Strategies for the crashing market
This year is a wonderful time to short the market. During the pandemic the Fed has been pumping money into the market, and it was clear that the huge rally from March 2020 to December 2021 was nothing but a bubble. It was also obvious that the rally would be reversed by the turn from Quantitative Easing to Quantitative Tightening. Since just about all assets are falling, shorting the market is a very low risk play. The question of timing the trades will not be discussed here (January, March, May and August have been the best entry points). We look into how options can be used for shorting.
Put debit spread
When the market crashes, shorting indices (S&P 500, NASDAQ, Dow 30 and Russell 2000) or their proxies (exchange traded funds SPY, QQQ, DIA and IWM) is less risky than shorting individual stocks. That's what I learned (among many other things) from John Carter. Using put options instead of shorting stocks requires less capital. A further reduction in the capital requirement is achieved by using put debit spreads (their effect on buying power is zero).
Denote the price of a put with a strike We know that increases with (you have to pay more for the right to sell at a higher price). A put debit spread strategy has been discussed earlier. It consists of two put options (sorry for the notation change): buy a put with a higher strike and sell a put with a lower strike The initial outlay is Let be the stock price at expiration The max profit is and it is positive if The max loss is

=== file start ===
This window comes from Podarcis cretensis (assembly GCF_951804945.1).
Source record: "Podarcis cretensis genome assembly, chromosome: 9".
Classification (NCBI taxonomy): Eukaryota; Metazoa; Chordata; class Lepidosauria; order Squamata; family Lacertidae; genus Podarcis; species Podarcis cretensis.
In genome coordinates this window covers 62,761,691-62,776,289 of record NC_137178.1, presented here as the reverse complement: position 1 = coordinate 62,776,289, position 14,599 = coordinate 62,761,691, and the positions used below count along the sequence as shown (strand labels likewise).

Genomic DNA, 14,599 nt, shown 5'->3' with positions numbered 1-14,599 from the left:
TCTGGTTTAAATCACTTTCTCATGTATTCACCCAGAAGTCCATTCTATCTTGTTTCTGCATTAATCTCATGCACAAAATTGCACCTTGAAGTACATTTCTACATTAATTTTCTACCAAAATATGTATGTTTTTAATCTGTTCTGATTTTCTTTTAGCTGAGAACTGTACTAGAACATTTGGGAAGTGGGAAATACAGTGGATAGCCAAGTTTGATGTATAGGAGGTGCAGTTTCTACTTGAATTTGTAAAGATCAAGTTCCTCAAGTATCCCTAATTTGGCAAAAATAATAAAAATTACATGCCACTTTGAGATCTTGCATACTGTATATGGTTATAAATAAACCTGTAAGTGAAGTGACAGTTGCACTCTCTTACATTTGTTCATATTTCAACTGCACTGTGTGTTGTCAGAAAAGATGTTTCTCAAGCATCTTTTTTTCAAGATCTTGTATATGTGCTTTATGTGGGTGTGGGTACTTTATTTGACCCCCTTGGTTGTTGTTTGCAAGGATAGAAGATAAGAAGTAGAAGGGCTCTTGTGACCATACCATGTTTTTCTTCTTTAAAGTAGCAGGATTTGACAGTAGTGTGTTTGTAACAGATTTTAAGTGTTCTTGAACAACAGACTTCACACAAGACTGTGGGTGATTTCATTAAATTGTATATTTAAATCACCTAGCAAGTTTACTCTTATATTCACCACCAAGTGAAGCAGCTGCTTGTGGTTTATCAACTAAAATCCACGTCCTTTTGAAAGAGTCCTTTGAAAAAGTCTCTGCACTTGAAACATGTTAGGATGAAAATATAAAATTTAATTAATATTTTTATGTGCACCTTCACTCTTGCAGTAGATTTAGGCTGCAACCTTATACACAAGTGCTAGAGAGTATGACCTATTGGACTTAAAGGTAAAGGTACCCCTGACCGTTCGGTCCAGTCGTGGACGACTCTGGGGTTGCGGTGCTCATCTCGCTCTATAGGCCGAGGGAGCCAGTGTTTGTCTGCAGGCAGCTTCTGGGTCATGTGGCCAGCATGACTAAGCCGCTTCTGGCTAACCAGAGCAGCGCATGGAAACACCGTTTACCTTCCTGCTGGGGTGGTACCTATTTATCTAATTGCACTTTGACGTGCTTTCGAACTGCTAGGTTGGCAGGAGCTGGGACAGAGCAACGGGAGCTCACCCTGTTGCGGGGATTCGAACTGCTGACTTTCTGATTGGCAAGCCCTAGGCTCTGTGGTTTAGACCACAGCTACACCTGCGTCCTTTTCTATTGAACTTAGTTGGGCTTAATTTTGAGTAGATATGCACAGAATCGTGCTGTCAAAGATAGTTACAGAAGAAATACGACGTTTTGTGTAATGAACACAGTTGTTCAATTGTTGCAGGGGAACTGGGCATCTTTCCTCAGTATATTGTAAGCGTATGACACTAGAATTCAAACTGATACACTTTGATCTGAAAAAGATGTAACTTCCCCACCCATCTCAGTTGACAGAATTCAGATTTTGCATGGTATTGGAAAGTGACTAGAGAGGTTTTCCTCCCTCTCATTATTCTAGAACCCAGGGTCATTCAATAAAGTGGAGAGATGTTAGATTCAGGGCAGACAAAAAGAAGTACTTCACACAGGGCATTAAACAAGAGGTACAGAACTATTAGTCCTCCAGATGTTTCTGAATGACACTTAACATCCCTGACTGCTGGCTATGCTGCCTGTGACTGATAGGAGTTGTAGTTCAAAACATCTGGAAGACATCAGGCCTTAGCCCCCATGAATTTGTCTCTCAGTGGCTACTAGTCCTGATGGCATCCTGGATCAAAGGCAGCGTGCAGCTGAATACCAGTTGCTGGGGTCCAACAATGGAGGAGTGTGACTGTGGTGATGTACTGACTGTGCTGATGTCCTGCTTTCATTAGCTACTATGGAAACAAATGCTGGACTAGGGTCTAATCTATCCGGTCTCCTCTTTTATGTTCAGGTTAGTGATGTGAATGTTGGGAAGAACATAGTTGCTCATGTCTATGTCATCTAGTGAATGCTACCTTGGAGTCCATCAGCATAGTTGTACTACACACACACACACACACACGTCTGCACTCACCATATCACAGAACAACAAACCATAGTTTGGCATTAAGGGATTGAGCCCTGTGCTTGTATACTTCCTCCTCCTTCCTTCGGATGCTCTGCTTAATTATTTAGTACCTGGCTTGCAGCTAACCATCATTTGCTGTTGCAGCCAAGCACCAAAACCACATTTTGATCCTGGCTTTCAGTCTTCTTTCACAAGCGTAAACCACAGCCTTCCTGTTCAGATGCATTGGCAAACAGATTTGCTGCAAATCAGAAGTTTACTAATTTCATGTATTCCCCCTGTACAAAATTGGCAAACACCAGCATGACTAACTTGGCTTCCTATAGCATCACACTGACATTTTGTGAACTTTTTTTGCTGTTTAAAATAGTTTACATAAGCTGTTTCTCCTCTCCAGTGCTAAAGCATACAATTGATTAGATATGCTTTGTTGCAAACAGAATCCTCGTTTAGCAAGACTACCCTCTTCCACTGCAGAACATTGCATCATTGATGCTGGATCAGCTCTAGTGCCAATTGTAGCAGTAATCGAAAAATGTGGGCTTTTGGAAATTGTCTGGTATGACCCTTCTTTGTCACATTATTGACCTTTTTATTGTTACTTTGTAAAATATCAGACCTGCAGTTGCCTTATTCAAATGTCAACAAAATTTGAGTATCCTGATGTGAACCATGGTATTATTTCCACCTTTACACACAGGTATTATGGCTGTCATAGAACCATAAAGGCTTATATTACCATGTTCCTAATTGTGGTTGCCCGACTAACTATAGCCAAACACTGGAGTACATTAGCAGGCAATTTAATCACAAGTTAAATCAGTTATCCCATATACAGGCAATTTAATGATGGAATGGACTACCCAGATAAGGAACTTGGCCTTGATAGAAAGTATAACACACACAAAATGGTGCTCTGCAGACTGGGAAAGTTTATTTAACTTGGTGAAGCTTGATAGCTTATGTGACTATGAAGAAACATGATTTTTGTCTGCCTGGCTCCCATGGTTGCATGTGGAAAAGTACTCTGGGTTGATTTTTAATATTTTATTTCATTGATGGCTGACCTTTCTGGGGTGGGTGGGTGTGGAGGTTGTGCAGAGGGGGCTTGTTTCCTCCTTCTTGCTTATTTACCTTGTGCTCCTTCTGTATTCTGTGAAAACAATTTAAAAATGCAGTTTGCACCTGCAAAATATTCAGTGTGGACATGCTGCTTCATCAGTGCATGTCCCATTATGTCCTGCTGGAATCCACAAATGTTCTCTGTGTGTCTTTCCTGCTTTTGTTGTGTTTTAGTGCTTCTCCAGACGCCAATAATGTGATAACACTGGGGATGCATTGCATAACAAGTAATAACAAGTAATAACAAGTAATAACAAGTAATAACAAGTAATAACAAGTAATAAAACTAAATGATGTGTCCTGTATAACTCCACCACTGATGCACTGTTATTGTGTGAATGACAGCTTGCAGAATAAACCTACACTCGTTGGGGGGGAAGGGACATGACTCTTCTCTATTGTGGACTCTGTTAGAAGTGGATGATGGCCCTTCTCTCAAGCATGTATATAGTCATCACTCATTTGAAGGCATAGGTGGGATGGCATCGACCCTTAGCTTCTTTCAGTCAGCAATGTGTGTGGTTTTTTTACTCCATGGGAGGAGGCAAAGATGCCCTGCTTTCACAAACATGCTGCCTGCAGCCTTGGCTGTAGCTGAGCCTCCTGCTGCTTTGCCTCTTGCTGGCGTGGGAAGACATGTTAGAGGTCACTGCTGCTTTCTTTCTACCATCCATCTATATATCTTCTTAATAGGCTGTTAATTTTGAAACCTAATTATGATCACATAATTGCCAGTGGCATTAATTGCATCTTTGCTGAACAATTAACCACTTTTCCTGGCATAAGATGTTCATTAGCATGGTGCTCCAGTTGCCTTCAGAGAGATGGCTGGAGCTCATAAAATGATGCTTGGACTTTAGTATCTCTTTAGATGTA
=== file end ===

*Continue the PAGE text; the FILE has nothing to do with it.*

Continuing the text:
The payoff is illustrated in Figure 1.
Call credit spread
A call credit spread is a strategy consisting of two call options: buy a call
1) Case
2) Case
3) Case
Comparison of the two strategies
The above discussion is summarized in Figure 1. Both strategies can be used if the outlook is bearish. Here we indicate two situations when one is preferred over the other.
Situation 1. Following unexpected bad news, the market falls a lot in one day and it is clear from macroeconomics that it will continue to go down for some time. If prior to the fall there was a healthy rally, it didn't make sense to buy a put. Right after the fall volatility increases, so puts become expensive. Buying a put debit spread is appropriate because volatilities from the long and short legs of the spread offset each other and one can increase the potential gain by selecting the strikes
Situation 2. A different approach is appropriate if a strong oneday fall is expected and any further developments are hard to predict. In this case selling a call credit spread with close expiration is recommended. This allows the investor to take advantage of the time decay. The strikes are selected above the current price
Mathematical approach to evaluating strategies
This will be explained using call credit spreads
Step 1. The payoff from a long call, neglecting the price
Step 2. What the long party gains, the short party looses, so the payoff from the short position (this time neglecting the credit received) is
Step 3. Let
Evaluating this expression for different price intervals gives the next table:
if 

if 

if 
Step 4. Adding the premium received
if 

if 

if 
Exercise. For a long put the payoff is
The pictures have been produced in Mathematica with
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